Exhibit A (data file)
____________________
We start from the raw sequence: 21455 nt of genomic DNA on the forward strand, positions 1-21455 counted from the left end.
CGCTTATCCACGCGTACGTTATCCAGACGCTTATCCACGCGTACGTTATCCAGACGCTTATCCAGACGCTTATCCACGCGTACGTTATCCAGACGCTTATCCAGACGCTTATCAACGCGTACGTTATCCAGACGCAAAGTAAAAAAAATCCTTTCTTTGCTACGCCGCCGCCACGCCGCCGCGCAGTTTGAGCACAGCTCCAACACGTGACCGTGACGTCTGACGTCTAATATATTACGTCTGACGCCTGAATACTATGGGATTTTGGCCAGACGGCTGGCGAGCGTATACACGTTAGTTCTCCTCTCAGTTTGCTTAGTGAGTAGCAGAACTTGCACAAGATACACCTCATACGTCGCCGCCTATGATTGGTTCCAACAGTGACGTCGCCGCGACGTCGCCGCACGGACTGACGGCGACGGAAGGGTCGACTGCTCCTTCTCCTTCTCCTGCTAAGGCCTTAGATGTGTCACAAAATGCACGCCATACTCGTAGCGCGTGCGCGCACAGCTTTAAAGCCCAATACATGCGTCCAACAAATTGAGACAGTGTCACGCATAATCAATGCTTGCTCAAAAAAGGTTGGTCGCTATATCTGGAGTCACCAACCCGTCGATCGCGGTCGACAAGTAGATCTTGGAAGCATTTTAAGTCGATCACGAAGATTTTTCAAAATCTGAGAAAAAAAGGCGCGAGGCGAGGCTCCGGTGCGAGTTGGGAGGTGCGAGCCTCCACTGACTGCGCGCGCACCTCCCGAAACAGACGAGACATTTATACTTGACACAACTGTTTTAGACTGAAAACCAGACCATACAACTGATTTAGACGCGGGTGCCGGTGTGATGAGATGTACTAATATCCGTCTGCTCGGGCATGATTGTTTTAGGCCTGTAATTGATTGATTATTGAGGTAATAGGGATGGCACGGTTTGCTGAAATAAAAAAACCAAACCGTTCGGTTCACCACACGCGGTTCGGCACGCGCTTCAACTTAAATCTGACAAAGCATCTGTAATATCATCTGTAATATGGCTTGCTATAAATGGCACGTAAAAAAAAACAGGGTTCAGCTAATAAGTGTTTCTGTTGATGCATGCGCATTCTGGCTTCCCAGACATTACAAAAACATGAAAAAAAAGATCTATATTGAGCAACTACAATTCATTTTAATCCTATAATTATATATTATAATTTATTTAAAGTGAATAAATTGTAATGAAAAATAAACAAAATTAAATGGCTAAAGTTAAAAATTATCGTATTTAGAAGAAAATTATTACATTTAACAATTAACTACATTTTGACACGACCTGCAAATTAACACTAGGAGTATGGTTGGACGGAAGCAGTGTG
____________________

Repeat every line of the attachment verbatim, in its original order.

We start from the raw sequence: 21455 nt of genomic DNA on the forward strand, positions 1-21455 counted from the left end.
CGCTTATCCACGCGTACGTTATCCAGACGCTTATCCACGCGTACGTTATCCAGACGCTTATCCAGACGCTTATCCACGCGTACGTTATCCAGACGCTTATCCAGACGCTTATCAACGCGTACGTTATCCAGACGCAAAGTAAAAAAAATCCTTTCTTTGCTACGCCGCCGCCACGCCGCCGCGCAGTTTGAGCACAGCTCCAACACGTGACCGTGACGTCTGACGTCTAATATATTACGTCTGACGCCTGAATACTATGGGATTTTGGCCAGACGGCTGGCGAGCGTATACACGTTAGTTCTCCTCTCAGTTTGCTTAGTGAGTAGCAGAACTTGCACAAGATACACCTCATACGTCGCCGCCTATGATTGGTTCCAACAGTGACGTCGCCGCGACGTCGCCGCACGGACTGACGGCGACGGAAGGGTCGACTGCTCCTTCTCCTTCTCCTGCTAAGGCCTTAGATGTGTCACAAAATGCACGCCATACTCGTAGCGCGTGCGCGCACAGCTTTAAAGCCCAATACATGCGTCCAACAAATTGAGACAGTGTCACGCATAATCAATGCTTGCTCAAAAAAGGTTGGTCGCTATATCTGGAGTCACCAACCCGTCGATCGCGGTCGACAAGTAGATCTTGGAAGCATTTTAAGTCGATCACGAAGATTTTTCAAAATCTGAGAAAAAAAGGCGCGAGGCGAGGCTCCGGTGCGAGTTGGGAGGTGCGAGCCTCCACTGACTGCGCGCGCACCTCCCGAAACAGACGAGACATTTATACTTGACACAACTGTTTTAGACTGAAAACCAGACCATACAACTGATTTAGACGCGGGTGCCGGTGTGATGAGATGTACTAATATCCGTCTGCTCGGGCATGATTGTTTTAGGCCTGTAATTGATTGATTATTGAGGTAATAGGGATGGCACGGTTTGCTGAAATAAAAAAACCAAACCGTTCGGTTCACCACACGCGGTTCGGCACGCGCTTCAACTTAAATCTGACAAAGCATCTGTAATATCATCTGTAATATGGCTTGCTATAAATGGCACGTAAAAAAAAACAGGGTTCAGCTAATAAGTGTTTCTGTTGATGCATGCGCATTCTGGCTTCCCAGACATTACAAAAACATGAAAAAAAAGATCTATATTGAGCAACTACAATTCATTTTAATCCTATAATTATATATTATAATTTATTTAAAGTGAATAAATTGTAATGAAAAATAAACAAAATTAAATGGCTAAAGTTAAAAATTATCGTATTTAGAAGAAAATTATTACATTTAACAATTAACTACATTTTGACACGACCTGCAAATTAACACTAGGAGTATGGTTGGACGGAAGCAGTGTG